I really do try not to be squeamish about them, and mostly I manage to resist the urge to scream, at least in public, when one startles me by creeping out of a corner or looking me in the eyes in a public toilet. But sometimes, they’re so big, so gross and so, um, present, that I have to leave the room or I will simply lose it.
Good thing I am fond of spiders or I’d have to worry about them too. I am, of course, talking about what we charitably refer to as typos. And I am not talking here about real typographical errors, such as this one:
I am talking about public displays of a lack of attention to detail.
Over and over we hear career experts tell us that a single spelling or grammar error in a resume or cover letter can get us tossed off Recruitment Island, and that’s probably true. So why then do we so willingly put the credibility of our brands on the line by not proofreading (or paying someone to proofread) the work before we unleash it on the world?
Some will suggest it’s because we live in a post-literate world where such quaint notions don’t matter anymore and it’s all about the message. I’m not ready to give up just yet on the idea that paying attention to detail, especially in communications, is essential, particularly if you are attempting to pry money from the hands of the people who have to read it.
Let’s see some examples. Here’s a white paper that is actually rather good, but starts off with an unfortunate apostrophe issue that quite diminishes the credibility of its authors. A decent proofreader would have caught that one in a second. A pickier or busier reader would have thrown the piece out without going further.
The three examples below are from a paper, by a usually reliable provider, that is so loaded with spelling mistakes and improper usage (hint: if you aren’t sure whether you want pertinent or relevant, look them up), that it’s hard to take the authors seriously. The lesson here is that your Schnauzer is not a good editor.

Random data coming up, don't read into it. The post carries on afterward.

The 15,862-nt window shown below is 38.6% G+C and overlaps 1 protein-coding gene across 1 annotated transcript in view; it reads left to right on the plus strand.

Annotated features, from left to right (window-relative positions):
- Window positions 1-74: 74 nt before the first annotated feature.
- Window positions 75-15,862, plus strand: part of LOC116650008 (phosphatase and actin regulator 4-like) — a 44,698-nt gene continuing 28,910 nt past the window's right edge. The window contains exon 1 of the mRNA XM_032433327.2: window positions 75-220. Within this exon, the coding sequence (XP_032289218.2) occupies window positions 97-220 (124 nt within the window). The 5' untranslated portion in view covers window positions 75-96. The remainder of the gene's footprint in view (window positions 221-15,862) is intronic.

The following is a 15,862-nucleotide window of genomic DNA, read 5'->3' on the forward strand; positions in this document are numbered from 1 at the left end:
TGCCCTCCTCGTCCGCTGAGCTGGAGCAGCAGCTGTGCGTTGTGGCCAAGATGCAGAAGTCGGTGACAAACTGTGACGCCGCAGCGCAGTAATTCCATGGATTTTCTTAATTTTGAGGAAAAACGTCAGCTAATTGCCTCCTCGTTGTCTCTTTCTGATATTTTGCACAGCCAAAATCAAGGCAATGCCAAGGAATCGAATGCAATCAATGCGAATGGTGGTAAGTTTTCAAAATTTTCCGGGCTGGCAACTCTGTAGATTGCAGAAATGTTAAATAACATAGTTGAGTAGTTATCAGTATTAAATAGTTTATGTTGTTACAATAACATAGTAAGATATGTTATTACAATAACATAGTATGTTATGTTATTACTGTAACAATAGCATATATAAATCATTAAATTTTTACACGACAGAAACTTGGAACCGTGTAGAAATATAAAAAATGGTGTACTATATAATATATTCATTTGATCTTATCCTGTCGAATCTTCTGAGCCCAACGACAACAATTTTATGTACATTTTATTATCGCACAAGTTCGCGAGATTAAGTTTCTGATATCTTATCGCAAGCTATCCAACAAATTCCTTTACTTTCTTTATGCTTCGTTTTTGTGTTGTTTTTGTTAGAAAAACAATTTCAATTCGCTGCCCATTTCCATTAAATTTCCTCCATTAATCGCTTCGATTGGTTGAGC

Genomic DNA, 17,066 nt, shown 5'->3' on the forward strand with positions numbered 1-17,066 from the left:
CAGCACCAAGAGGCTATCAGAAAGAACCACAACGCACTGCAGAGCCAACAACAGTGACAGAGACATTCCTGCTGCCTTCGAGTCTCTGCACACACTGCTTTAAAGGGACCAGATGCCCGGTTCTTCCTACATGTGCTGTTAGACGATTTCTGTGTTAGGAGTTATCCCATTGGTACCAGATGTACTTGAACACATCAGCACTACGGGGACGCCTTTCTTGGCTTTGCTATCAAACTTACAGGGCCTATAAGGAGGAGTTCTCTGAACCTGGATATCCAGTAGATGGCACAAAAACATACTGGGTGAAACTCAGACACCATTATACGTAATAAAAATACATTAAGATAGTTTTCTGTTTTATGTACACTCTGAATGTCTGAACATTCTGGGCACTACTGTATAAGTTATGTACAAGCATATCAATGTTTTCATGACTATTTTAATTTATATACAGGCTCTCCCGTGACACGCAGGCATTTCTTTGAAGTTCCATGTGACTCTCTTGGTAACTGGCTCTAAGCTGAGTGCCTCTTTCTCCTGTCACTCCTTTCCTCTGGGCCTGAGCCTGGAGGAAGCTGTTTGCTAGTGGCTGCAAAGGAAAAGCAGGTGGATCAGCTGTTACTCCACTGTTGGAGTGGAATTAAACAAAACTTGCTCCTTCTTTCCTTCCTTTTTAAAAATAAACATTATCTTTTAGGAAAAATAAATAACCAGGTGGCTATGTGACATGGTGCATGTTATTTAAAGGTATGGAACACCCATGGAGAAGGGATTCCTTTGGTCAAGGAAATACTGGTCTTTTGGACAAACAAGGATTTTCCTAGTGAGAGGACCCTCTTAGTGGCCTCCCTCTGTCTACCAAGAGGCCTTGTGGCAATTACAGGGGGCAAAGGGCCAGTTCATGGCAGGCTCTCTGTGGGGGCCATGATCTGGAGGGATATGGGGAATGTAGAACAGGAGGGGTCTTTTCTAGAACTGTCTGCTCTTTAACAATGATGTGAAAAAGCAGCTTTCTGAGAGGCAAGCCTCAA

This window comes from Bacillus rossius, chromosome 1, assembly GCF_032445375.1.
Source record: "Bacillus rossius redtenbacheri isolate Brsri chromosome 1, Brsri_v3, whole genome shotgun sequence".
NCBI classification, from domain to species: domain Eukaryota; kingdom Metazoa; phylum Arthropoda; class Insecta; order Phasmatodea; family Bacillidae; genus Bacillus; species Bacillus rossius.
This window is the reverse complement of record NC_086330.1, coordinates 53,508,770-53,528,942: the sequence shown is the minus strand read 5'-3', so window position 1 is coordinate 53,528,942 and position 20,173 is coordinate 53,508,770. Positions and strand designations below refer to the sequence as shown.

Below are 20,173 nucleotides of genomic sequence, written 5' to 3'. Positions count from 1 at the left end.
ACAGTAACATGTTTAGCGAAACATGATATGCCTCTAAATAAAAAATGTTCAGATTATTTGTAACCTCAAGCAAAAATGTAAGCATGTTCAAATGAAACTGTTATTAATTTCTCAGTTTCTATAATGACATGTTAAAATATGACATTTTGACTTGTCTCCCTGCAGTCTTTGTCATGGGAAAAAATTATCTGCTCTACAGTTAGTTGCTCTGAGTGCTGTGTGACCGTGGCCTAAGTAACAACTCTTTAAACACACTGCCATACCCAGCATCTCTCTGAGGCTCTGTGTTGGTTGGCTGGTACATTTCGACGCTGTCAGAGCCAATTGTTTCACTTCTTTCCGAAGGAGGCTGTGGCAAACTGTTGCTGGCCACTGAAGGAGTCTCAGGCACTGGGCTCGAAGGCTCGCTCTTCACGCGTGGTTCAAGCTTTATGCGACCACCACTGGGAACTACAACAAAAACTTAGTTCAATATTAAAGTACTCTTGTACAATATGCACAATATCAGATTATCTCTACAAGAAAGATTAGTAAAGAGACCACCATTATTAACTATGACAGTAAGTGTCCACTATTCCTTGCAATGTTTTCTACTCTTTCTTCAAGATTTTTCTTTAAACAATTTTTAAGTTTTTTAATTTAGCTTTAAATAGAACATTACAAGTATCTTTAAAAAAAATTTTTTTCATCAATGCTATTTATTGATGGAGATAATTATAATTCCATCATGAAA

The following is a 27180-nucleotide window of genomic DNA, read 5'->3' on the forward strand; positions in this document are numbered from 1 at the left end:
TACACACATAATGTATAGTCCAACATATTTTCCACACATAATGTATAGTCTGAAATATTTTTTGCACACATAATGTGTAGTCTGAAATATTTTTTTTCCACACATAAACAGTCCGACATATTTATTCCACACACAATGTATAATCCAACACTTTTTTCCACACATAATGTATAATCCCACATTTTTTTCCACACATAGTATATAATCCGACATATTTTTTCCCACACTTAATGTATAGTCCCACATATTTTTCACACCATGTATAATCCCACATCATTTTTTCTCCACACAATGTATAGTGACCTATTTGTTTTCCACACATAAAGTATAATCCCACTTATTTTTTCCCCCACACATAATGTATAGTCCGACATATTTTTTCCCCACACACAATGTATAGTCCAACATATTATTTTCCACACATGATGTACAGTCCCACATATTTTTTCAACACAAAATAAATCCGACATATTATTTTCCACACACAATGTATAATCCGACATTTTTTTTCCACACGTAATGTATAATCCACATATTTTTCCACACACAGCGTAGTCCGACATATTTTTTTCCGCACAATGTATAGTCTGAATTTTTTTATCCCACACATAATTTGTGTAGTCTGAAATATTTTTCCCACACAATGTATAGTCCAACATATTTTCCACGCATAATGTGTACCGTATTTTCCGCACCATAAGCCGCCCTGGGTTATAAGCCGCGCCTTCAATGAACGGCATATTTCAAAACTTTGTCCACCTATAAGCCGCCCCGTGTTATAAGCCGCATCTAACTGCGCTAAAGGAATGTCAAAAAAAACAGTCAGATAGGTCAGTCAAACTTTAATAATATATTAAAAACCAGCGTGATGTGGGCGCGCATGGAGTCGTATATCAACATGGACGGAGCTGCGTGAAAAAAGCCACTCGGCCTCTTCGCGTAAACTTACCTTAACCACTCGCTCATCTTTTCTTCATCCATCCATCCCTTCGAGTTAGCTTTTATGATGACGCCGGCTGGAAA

It begun with this chart:
Then we had a bit of a problem with principles:
Before we forgot that criteria is a plural:
I am willing to accept that mistakes happen. This blog, no doubt, is loaded with shining examples of my own laziness when it comes to proofreading. But sometimes one tiny error can ricochet about like a five-year-old in an Ikea warehouse. Like this one, seen dangling from the ceiling at a large event this week.
For a digital network that’s bad enough, but we can’t get away with blaming the sign company since the same mistake appears here, in the print ad:
Oh dear. How eager are you to run out and give them your money? If that was your sign, wouldn’t you climb up there and try to correct it with a Sharpie?
For years I had a print ad hanging on my wall that had been placed in some charity program or other. It read: Congratulations and Best Wishes from Big Insurance Company Limited In Full. Which reminds us that it is particularly important to proofread any text you’ve dictated to somebody.
The bottom line is that not proofreading sends a message that you either don’t know how to do a professional job, or you don’t care. Neither option is doing your brand any favours.
Bizmarketer is Elizabeth Williams
Follow me on Twitter @bizmkter
or email firstname.lastname@example.org